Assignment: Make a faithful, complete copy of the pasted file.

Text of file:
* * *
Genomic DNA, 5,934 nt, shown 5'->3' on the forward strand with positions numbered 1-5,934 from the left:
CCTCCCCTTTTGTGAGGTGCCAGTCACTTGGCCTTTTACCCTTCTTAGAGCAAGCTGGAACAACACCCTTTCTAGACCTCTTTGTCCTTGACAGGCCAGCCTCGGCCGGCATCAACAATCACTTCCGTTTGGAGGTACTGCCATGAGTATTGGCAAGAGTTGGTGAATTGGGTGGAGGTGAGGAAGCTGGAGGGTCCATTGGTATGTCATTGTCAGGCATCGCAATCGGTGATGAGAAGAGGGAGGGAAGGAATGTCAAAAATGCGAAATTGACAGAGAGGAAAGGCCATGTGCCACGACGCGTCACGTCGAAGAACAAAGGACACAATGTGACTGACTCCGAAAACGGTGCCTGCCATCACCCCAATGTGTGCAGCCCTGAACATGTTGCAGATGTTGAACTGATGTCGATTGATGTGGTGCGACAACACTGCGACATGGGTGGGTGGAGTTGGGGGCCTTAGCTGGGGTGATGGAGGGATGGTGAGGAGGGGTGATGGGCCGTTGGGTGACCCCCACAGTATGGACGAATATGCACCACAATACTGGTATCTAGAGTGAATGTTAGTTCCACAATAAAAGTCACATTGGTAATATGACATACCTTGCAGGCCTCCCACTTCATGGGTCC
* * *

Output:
Genomic DNA, 5,934 nt, shown 5'->3' on the forward strand with positions numbered 1-5,934 from the left:
CCTCCCCTTTTGTGAGGTGCCAGTCACTTGGCCTTTTACCCTTCTTAGAGCAAGCTGGAACAACACCCTTTCTAGACCTCTTTGTCCTTGACAGGCCAGCCTCGGCCGGCATCAACAATCACTTCCGTTTGGAGGTACTGCCATGAGTATTGGCAAGAGTTGGTGAATTGGGTGGAGGTGAGGAAGCTGGAGGGTCCATTGGTATGTCATTGTCAGGCATCGCAATCGGTGATGAGAAGAGGGAGGGAAGGAATGTCAAAAATGCGAAATTGACAGAGAGGAAAGGCCATGTGCCACGACGCGTCACGTCGAAGAACAAAGGACACAATGTGACTGACTCCGAAAACGGTGCCTGCCATCACCCCAATGTGTGCAGCCCTGAACATGTTGCAGATGTTGAACTGATGTCGATTGATGTGGTGCGACAACACTGCGACATGGGTGGGTGGAGTTGGGGGCCTTAGCTGGGGTGATGGAGGGATGGTGAGGAGGGGTGATGGGCCGTTGGGTGACCCCCACAGTATGGACGAATATGCACCACAATACTGGTATCTAGAGTGAATGTTAGTTCCACAATAAAAGTCACATTGGTAATATGACATACCTTGCAGGCCTCCCACTTCATGGGTCC